Date of Award

Fall 8-2020

Document Type


Degree Name

Master of Arts (MA)


Art History and Visual Culture

First Advisor

Dr. James Hutson

Second Advisor

Sarah Cantor

Third Advisor

Steven J. Cody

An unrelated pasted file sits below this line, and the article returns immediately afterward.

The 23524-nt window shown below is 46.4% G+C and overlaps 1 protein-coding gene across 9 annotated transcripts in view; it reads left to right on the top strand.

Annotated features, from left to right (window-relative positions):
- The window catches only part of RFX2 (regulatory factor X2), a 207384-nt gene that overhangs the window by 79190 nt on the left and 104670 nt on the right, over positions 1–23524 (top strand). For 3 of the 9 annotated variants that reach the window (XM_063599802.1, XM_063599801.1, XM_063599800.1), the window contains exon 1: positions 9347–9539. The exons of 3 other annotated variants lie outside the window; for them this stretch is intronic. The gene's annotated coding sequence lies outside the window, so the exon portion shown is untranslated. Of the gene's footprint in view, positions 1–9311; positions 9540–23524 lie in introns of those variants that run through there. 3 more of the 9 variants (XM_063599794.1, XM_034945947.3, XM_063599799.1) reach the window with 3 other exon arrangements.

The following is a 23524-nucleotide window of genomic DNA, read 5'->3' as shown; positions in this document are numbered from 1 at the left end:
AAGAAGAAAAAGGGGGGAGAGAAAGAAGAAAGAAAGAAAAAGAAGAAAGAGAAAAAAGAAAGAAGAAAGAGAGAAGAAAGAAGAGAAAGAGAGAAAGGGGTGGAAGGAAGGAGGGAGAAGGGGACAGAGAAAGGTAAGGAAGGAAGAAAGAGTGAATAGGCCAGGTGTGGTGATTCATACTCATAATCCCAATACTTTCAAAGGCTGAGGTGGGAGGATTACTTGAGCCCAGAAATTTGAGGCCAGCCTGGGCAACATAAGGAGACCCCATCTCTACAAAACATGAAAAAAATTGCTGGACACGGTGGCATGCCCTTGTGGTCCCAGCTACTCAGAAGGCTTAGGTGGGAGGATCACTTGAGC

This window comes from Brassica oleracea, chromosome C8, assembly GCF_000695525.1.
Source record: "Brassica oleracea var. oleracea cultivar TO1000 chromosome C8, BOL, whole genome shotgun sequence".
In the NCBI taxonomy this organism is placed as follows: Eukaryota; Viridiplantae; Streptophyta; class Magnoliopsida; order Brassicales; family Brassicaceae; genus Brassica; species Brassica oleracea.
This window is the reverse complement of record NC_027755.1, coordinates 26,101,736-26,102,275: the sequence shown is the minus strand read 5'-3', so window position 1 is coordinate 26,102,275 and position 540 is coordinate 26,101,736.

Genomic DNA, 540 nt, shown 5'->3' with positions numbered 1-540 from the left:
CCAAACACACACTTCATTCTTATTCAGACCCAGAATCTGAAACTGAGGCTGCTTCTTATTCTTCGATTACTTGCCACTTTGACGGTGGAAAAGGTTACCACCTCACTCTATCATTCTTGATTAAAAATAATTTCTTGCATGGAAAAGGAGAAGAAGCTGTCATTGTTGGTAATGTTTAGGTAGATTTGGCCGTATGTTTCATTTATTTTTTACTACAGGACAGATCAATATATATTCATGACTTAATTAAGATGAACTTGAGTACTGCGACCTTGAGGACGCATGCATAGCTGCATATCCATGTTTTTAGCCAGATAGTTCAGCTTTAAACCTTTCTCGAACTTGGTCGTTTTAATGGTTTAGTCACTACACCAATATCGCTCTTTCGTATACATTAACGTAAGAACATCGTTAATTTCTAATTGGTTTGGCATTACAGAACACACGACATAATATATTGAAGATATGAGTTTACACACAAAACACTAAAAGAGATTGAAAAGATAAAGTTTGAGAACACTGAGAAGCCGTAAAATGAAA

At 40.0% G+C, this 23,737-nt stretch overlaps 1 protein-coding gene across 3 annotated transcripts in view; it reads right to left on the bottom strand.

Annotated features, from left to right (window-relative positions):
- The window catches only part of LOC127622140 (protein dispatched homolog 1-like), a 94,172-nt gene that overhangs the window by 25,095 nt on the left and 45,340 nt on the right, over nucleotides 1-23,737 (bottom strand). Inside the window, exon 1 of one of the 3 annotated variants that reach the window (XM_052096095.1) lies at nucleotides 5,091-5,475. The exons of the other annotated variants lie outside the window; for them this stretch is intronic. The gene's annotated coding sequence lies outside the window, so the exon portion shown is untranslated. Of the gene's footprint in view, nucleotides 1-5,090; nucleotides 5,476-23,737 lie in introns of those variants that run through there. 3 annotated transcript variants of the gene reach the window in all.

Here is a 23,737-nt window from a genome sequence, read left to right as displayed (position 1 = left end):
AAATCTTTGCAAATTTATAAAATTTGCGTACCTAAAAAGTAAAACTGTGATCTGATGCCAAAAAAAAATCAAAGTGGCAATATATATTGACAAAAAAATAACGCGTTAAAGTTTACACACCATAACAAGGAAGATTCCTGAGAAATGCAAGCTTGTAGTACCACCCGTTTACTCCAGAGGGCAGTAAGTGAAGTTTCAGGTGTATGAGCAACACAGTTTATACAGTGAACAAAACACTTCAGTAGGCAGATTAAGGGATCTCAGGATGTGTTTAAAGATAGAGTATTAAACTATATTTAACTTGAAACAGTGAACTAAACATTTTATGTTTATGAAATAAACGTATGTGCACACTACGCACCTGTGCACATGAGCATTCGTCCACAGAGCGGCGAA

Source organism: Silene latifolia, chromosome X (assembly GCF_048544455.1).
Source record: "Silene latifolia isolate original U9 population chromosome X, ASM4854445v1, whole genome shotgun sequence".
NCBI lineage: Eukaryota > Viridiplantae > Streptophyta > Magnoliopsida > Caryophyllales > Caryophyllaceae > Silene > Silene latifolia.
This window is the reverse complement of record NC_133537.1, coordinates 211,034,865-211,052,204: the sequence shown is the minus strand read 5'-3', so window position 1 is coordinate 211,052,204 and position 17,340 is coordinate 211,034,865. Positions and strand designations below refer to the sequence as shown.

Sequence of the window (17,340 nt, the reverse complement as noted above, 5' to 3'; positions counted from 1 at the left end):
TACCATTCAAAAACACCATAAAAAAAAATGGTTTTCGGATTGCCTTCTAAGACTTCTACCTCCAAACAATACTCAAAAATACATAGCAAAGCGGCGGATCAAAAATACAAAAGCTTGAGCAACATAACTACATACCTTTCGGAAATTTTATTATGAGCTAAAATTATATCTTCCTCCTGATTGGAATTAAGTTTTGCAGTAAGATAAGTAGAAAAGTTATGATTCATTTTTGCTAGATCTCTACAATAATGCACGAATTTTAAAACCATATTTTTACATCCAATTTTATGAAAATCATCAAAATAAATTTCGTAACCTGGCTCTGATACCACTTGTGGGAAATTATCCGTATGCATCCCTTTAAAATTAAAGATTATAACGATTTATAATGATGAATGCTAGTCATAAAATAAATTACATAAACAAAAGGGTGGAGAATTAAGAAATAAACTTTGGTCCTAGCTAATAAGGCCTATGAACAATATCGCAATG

The subject of this study is two paintings by Bartholomeus Spranger titled Glaucus and Scylla (Fig. 1) and Hermaphroditus and the Nymph Salmacis (Fig. 2). Building upon the work of scholars who have argued for a possible alchemical interpretation of at least one of the paintings in the context of its execution for Emperor Rudolf II, this study goes beyond merely suggesting an alchemical connection, and argues that the two paintings, forming a pendant pair, depict two attempts at the alchemist’s magnum opus—one a failure, the other a success. This study further argues that the paintings are not merely inert visual representations of alchemical allegory, but are in fact themselves works of alchemy. Requiring exceptional skill, talent and erudition, the very act of creating the paintings was itself an alchemical experiment equal to those performed by alchemists in Rudolf’s royal laboratory. To create the paintings, Spranger gathered the prima materia, clarified, dissolved, and reunited it, creating an object that was capable of effecting a spiritual change in the viewer, just as the philosopher’s stone was capable of transforming that which it came in contact with. In transmuting raw materials into pigments, binders, and vehicles, and those into figures capable of effecting a change in the mind of the viewer, the artist and the alchemist become one. However, Spranger was not the only alchemist at work on the magnum opus with respect to the paintings. According to principles of Renaissance vision theory, the beholder of a work of art, if sufficiently ennobled, erudite, and properly motivated, becomes an alchemist whose magnum opus is carried out in his soul. Using the intellect, the viewer animates the picture, gives it its power of transmutation, and, through the act of contemplation, achieves an alchemical union with the divine. At the time of their creation, Spranger’s paintings were thus not merely depictions of alchemy; they were actual works of alchemy, and their creator and beholder both alchemists.